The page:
Totally bored and jobless over this surprisingly silent weekend, I decided to revisit some of the Haskell programs that I had written when I took the Functional programming course during the previous year. While I was at it, I remembered this particular topic which struck me as interesting back then (..and it still is). So I am going to write about it despite the fact that it is something that would be covered by any basic Haskell textbook or tutorial. Well, that just goes to show how jobless I am!

The first time we were asked to reverse a list in Haskell, I did it using the extremely straightforward method I could think of.

`revList :: [a] -> [a]`

revList [] = []

revList (x:xs) = (revList xs) ++ [x]

What we are doing here is, given a list of the form `(x:xs)`

where `x`

is the element at the head of the list and `xs`

is the tail of the list (which is again a list!). We recursively apply revList to the tail and then concatenate the result with the singleton list containing the head `x`

.

Turns out this really bad way of reversing a list.

Let us analyse why.

One of the ways of looking at a Haskell list, say `[x,y,z,w]`

is

`x:(y:(z:(w:[])))`

, reflecting the `head:tail`

pattern mentioned earlier.

Observe that to append the element `x`

at the end of the reversed list, we concatenate the reversed list with the singleton list `[x]`

. Now, the concatenation of two lists even in Haskell is at best a linear time operation. One could think of a way of concatenating lists as follows

` (++) :: [a] -> [a] -> [a]`

(++) [] l = l

(++) (x:xs) l = x:((++ ) xs l)

Thus the concatenation operation would have to walk to through the first list at least once.

Let represent the time taken to reverse the list of elements. Clearly . And suppose represent the time taken to concatenate two lists where the size of the first list is and the size of the second list is . From the code, we can set up the following equation:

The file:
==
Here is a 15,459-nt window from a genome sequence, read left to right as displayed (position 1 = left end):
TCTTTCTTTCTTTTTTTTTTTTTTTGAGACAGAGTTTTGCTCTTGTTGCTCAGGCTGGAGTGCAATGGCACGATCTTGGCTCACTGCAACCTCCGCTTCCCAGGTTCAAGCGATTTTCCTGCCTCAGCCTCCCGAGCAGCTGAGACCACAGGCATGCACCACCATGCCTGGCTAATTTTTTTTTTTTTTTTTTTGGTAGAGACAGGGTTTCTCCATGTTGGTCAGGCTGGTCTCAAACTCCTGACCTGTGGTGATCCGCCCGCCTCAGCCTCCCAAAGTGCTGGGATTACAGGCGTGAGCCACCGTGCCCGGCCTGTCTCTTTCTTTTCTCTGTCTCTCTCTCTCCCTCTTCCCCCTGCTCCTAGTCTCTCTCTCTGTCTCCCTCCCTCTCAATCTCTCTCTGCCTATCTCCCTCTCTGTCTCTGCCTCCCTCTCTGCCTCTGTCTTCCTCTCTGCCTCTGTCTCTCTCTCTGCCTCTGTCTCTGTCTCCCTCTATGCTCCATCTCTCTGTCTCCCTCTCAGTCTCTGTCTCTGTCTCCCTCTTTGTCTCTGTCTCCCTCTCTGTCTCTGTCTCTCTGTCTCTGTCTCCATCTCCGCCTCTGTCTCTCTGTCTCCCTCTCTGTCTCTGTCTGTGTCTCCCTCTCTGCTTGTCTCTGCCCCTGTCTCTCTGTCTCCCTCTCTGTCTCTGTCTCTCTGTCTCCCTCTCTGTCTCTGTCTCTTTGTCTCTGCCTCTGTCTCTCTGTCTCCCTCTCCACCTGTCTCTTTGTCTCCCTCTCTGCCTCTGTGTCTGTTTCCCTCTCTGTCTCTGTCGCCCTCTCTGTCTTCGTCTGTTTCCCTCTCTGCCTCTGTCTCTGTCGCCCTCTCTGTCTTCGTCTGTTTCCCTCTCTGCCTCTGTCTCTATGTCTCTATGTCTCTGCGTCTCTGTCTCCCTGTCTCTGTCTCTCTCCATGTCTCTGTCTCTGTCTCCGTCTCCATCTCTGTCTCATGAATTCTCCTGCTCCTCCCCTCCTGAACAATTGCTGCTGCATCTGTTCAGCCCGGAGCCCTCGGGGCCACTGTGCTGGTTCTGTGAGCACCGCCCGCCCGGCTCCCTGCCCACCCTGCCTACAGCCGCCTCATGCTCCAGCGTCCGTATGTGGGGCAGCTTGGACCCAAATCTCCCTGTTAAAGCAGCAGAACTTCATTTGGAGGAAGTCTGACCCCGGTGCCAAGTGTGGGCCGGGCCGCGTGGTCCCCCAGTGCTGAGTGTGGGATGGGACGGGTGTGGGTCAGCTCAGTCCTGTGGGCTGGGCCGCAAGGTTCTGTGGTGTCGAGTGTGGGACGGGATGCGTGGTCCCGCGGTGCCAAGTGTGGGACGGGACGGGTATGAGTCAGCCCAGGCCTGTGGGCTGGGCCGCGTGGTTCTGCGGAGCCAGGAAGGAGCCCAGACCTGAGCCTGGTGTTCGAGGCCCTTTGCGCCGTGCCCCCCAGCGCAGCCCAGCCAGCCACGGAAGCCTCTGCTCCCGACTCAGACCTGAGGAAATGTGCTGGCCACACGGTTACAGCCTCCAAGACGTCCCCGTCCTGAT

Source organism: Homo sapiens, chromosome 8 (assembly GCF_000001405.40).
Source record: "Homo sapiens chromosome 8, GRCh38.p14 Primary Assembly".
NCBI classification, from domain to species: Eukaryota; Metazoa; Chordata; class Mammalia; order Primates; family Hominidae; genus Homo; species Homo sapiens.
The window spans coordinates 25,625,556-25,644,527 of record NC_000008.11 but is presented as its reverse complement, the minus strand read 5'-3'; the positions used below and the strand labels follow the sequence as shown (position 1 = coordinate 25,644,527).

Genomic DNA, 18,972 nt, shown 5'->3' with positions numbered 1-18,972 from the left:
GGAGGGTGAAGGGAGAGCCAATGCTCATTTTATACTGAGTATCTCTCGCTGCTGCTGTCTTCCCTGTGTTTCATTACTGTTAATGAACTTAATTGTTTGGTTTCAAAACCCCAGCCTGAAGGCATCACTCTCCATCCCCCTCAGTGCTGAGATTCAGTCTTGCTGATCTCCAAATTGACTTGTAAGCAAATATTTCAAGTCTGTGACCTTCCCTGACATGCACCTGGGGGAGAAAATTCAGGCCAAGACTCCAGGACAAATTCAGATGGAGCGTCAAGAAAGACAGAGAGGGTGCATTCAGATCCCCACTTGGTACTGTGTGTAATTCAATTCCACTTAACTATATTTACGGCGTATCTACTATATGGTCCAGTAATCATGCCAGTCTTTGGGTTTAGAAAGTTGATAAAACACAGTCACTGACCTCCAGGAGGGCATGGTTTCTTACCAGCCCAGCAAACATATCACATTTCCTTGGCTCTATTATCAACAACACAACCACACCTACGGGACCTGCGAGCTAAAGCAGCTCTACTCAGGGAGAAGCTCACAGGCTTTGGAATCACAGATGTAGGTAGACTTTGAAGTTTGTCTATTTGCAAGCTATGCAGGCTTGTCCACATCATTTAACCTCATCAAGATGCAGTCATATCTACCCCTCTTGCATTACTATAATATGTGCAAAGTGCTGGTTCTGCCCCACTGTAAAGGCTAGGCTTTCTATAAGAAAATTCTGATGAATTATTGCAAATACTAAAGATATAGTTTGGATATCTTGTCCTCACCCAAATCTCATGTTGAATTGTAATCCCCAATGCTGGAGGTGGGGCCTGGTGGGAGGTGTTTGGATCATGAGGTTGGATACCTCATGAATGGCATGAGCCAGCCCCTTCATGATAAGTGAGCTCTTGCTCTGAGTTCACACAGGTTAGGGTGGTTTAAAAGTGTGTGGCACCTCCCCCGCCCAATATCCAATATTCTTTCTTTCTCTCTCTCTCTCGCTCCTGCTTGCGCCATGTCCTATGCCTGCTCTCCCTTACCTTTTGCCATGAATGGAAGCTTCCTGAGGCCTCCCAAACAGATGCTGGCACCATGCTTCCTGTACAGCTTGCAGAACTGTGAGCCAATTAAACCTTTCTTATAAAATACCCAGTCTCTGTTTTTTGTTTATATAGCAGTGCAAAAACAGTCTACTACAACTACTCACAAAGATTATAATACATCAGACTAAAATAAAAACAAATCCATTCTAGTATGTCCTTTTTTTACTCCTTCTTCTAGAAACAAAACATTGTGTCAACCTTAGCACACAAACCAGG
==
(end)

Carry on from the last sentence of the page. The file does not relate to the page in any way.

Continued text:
which solves to

Thus is quadratic in . This is hardly the time complexity we would have liked!

The reason for this is the fact that appending a single element to a list takes linear time proportional to the length of the list. This is due to the manner in which lists are internally represented in Haskell.

However, adding an element to the head of the list is a constant time operation. The code for doing this would look something like:

`add_to_head :: Int -> [Int] -> [Int]`

add_to_head x l = (x:l)

Thus, given a list `(x:(y:(z:(w:[]))))`

appending, say an element `v`

to the head would amount to storing the list as `v:(x:(y:(z:(w:[]))))`

. Thus we don’t have to worry about the length of the list. In this sense, the Haskell list is similar to a stack. Adding an element to the top or removing an element from the top is a constant time operation. But adding to the bottom requires popping out all the elements, pushing this new element, and pushing all the elements (ok, lists do better than that.)

So, we can make use of this fact to optimize `revList`

so that the operation takes linear time proportional to the length of the list. And the optimization would involve same trick that is used in reversing a stack. i.e pop out the element at head of the stack, push it into another stack, and repeat this till the first stack is empty. This requires only linear time.

`listRevFast :: [a] -> [a]`

listRevFast l = _listRevFast l []

where

_listRevFast :: [a] -> [a] -> [a]

_listRevFast [] l = l

_listRevFast (x:xs) l = _listRevFast xs (x:l)

And this one, you can verify requires linear time since it accesses each element of the original list exactly once.